Magnum Learn‘s second on-demand online course – Alec Soth: Photographic Storytelling – offers unique insight into Soth’s practice and process through more than five hours of exclusive video content featuring in-depth interviews, on-location shoots, practical demonstrations, and deep dives into his best-known photobooks.
Below, to mark the course’s launch, Aaron Schuman speaks frankly with Soth about the importance of learning through experience and in particular about acknowledging and overcoming the mistakes, errors, frustrations and ‘failures’ that inevitably occur along the path of any photographic career. Soth shares specific examples of technical errors with Schuman, as well as reflecting upon the difficulties of letting projects go, the importance of reconciling oneself with the inevitability of making mistakes, and the vibrancy error can bring to work.
You can learn more about the new Magnum Learn course, here.
Aaron Schuman: I wanted to have a conversation with you about the process of learning in general, and more specifically one that is centered around overcoming the notion of “failure” within the photographic process. Often there’s a misapprehension that “great photographers” have some sort of “magic touch” when it comes to making pictures. But, as anyone who has seriously engaged with photography knows, it’s a medium that requires the practitioner to make mistakes, employ trial and error, and learn from small, sometimes heartbreaking “failures” along the way. In a sense, these things are essential to the photographic process. How do you work through and overcome the frustrations of “failure” when you’re making new work, and how have you learned to take advantage of those accidents and mistakes when they do inevitably happen?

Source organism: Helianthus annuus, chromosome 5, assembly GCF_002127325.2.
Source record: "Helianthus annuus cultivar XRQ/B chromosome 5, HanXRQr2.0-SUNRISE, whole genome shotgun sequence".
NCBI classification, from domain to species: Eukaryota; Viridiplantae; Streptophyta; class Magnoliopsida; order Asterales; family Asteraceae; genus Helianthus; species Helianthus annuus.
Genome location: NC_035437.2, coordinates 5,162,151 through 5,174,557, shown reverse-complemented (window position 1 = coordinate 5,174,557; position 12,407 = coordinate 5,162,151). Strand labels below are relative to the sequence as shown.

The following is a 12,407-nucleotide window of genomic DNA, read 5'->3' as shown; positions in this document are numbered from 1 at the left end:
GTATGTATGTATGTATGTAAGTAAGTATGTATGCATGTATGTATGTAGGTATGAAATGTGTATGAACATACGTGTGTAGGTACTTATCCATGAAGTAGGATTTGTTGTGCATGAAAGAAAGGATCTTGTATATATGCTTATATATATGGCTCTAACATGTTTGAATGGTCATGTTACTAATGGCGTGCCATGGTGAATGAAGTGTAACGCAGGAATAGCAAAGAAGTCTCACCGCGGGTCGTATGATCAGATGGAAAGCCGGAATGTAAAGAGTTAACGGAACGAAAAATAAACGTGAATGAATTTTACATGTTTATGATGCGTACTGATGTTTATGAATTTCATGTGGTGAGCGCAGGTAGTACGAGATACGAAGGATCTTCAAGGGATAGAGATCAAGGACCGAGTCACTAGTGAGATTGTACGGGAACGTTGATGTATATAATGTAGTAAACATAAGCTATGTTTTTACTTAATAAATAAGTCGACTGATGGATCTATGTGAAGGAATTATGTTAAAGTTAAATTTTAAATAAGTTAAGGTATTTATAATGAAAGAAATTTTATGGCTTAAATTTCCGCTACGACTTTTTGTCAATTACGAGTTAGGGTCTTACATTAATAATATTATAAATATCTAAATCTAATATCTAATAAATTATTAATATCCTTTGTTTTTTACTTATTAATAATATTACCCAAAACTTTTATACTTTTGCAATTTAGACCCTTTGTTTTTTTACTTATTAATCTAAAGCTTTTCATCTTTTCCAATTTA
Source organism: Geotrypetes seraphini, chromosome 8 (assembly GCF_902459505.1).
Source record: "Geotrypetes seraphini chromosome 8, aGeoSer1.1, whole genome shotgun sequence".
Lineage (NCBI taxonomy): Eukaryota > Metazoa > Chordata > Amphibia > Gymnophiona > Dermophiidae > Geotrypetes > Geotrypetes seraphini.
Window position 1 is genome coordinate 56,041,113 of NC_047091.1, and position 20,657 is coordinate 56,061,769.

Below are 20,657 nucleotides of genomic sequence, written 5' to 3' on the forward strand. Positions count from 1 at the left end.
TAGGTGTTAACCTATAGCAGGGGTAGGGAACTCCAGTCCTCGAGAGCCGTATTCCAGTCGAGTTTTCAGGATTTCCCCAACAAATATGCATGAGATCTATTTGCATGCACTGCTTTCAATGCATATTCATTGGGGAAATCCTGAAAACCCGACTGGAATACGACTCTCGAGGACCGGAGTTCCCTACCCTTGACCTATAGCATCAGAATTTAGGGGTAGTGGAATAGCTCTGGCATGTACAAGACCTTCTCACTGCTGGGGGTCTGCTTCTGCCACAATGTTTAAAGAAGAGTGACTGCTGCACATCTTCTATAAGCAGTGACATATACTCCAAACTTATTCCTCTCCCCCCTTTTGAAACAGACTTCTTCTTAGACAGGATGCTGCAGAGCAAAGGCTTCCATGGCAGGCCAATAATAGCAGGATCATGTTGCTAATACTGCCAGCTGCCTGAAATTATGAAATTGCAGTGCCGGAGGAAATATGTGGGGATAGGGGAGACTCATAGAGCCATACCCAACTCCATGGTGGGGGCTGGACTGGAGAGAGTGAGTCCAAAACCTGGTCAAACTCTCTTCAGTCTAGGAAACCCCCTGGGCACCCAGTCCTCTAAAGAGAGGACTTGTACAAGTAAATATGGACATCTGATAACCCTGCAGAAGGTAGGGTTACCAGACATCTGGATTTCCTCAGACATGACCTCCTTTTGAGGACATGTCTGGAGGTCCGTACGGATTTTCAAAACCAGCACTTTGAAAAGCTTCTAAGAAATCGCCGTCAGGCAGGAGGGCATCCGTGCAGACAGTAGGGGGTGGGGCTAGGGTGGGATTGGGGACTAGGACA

To start, I think that the biggest and most obvious mistake that many photographers sometimes make when they see a potential photograph is – out of fear, uncertainty, self-consciousness, self-doubt, or otherwise – to not take the picture in the first place; there’s a moment of hesitation, and then the opportunity disappears forever. Do you ever still find yourself in these situations, and if so, how have you learnt to deal with them?
Alec Soth: The good thing about discussing these issues with you right now is that I’ve just returned from a three-week-long photographic road-trip, so a lot of the things that you’re describing are right at the forefront of my mind, being processed as we speak. Also, I was traveling with a twenty-three-year-old photographer, and it’s interesting to think about it through their eyes as well.
For example, at one point during the trip I drove up to a scene that seemed like a potential picture. Then, out of nowhere, a woman on a bike goes by, and she’s absolutely fantastic. But of course, she’s travelling quickly, so I have to do the mental calculations very quickly – is this a person I want to stop and talk to? How will I explain myself? How will she react? It’s almost like my brain is a computer – it has to weigh up the pros and cons of stopping this person and creating all sorts of problems for myself; is it really worth all the trouble?
Anyway, in that instance, I noticed just how fast I made that calculation. BOOM – I was out of the car, and almost immediately in the mode of making things happen. I think that my assistant was shocked by just how fast I pulled the car to the side of the road and made everything happen.
So I’ve definitely learned from experience, yes. Because of course, I’ve gone through that scenario a thousand times in the past – where I’ve seen something but kept driving, and five blocks later thought, “I should have stopped.” I’ve turned around, but inevitably never found the person or the situation as I first saw it.